Information Uniformity in Linguistic Planning

We are delighted to welcome Rachael Bailes, from Newcastle University, as the first speaker in our research seminar series this semester.

The talk takes place in person in room 205 in the Squires Annexe building

You can find directions to the campus and a campus map here:

We will also be streaming the talk for people who would like to attend that way. For the link to join, please email Billy Clark:

Rachael works on language evolution, cognitive science and social cognition. She is currently a postdoctoral researcher on the ESRC funded project ‘Constraints on the Adaptiveness of Information in Language (CAIL)’ at Newcastle. You can find out more about Rachael’s work at:

The title of Rachael’s talk is:

‘Information uniformity in linguistic planning: form and function for noise resistance’

The abstract is below.

The talk is open to all. For any queries, please email Billy Clark:

The full programme for this semester is at:

. . .


In this talk I’ll summarise two recent studies conducted with colleagues on the project `Constraints on the Adaptiveness of Information in Language (CAIL)’, which involves using information theory to analyse language and its cognitive scaffolding. 

Following Fenk and Fenk (1980, see also; Fenk-Oczlon, 2001), we suggest that information uniformity in linguistic planning represents an adaptation to noise resistance. We further suggest that language exhibits particular strategies for noise resistance that may be unique. Specifically, linguistic elements may be ordered across the whole utterance so as to reduce the likelihood of catastrophic communication failure in the presence of noise.

First, we demonstrate that more uniform ordering of elements confers functional noise resistance with a simulation study that compares the preservation of information in different distributions under conditions of noise. Second, we use historical corpus data on English and Icelandic to show that information uniformity is specifically and actively preserved by linguistic planning across time, unperturbed by structural language change. Taken together, this evidence suggests form and function for noise resistance in language, and the talk ends with some brief discussion about the future directions of this work. 

Fenk, A., & Fenk, G. (1980). Konstanz im kurzzeitgedächtnis-konstanz imsprachlichen informationsfluß. Zeitschrift für experimentelle und ange-wandte Psychologie,27, 402.

Fenk-Oczlon, G. (2001). Familiarity, information flow, and linguistic form. Typological Studies in Language,45, 431–448.

A Year in Industry: Marketing Placement | Alice’s Experience

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Alice is a third year English Language Studies student at Northumbria. Here, she discusses her placement year, why she took it, her daily roles, and the skills she’s developed. Alice expresses her gratitude for the opportunity, claiming that it has strengthened her employability and driven her future ambitions. Alice also wholeheartedly encourages other students to consider a placement during their university journey.

Continue reading “A Year in Industry: Marketing Placement | Alice’s Experience”

Language, identity and why we shouldn’t be so quick to judge

We are delighted to announce that this year’s Annual Linguistics Lecture will be delivered by Rob Drummond, from Manchester Metropolitan University, on our city campus at 6pm on Thursday the 20th of June.

Rob is an excellent and very engaging speaker. This is guaranteed to be a fun and fascinating talk for anyone interested is language and how the way we speak affects how we understand each other.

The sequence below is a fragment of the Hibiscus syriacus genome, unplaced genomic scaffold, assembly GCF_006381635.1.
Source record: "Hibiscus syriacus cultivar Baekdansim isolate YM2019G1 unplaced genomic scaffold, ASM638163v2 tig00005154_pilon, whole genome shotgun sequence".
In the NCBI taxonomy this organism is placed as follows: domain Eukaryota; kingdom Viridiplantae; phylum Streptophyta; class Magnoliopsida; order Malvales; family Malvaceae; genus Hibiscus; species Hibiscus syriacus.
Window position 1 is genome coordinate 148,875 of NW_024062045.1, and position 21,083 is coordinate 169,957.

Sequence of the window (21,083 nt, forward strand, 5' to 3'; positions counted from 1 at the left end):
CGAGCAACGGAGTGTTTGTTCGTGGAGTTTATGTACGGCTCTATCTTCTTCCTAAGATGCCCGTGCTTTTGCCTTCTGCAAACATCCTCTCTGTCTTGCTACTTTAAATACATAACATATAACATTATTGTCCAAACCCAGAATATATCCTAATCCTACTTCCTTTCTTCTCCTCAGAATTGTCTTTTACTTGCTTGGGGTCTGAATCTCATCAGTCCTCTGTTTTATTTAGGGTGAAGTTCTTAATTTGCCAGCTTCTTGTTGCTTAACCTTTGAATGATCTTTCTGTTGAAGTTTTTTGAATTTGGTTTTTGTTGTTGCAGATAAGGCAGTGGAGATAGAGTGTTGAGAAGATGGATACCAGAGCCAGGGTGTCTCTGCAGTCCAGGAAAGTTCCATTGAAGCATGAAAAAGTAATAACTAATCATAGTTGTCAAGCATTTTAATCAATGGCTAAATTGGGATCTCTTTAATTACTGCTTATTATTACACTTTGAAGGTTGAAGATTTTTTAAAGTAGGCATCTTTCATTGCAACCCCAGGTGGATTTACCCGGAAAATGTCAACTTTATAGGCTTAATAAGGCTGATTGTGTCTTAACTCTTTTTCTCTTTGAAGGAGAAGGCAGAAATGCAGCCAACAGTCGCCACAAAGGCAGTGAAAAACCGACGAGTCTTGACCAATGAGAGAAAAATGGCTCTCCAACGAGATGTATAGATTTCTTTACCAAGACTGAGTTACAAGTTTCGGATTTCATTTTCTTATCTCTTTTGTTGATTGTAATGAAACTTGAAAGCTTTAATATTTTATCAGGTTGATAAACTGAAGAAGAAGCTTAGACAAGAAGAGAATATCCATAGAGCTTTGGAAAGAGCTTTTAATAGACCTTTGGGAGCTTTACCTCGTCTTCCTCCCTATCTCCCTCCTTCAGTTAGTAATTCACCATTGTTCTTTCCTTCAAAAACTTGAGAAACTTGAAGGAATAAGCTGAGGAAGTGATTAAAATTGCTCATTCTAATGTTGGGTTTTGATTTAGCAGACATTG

The event is free and open to all. Places are limited so book here to make sure you reserve a place:

Eventbrite event page

Time and date: 6pm, 20 June 2019

Location: Lipman Lecture Theatre (Lipman 031), Lipman Building, Northumbria University, Newcastle upon Tyne NE1 8ST

Directions and campus map:

Title: Language, identity and why we shouldn’t be so quick to judge


Language plays a vital role in making us who we are, certainly in terms of how we are perceived by others. The way we speak provides insights into our social background, proudly announcing some characteristics, and subtly hinting at others. But how much control do we have over the way our speech portrays us? Does our spoken language simply reflect our identities, or does it somehow create them?

This talk explores these questions by drawing on examples from research and from everyday life. It demonstrates the strength of the relationship between language and identity, and highlights how our judgements of others are often led by language. It then asks how fair these judgements are, and whether they say more about us than they do about the person being judged.


About Rob:

Rob Drummond is Senior Lecturer in Linguistics, and Head of Youth Language at the Manchester Centre for Youth Studies, both at Manchester Metropolitan University. He teaches, researches, and writes about issues to do with language and identity, specialising in the language of young people. His current research project, Manchester Voices, explores the accents, dialects and identities of people across Greater Manchester. Prior to that he worked with young people who had been excluded from mainstream school, and investigated their use of Multicultural Urban British English. Rob regularly appears on television and radio talking about language-related issues, from linguistic pedantry, to politicians’ accents, to language discrimination.

He has published widely, including the books Researching Urban Youth Language and Identity (Palgrave Macmillan 2018) and (with Dan Clayton) Language Diversity and World Englishes (Cambridge University Press, 2018).

Find out more at his personal and university websites:

Queries and further information: If you have any questions about the event, please contact Billy Clark: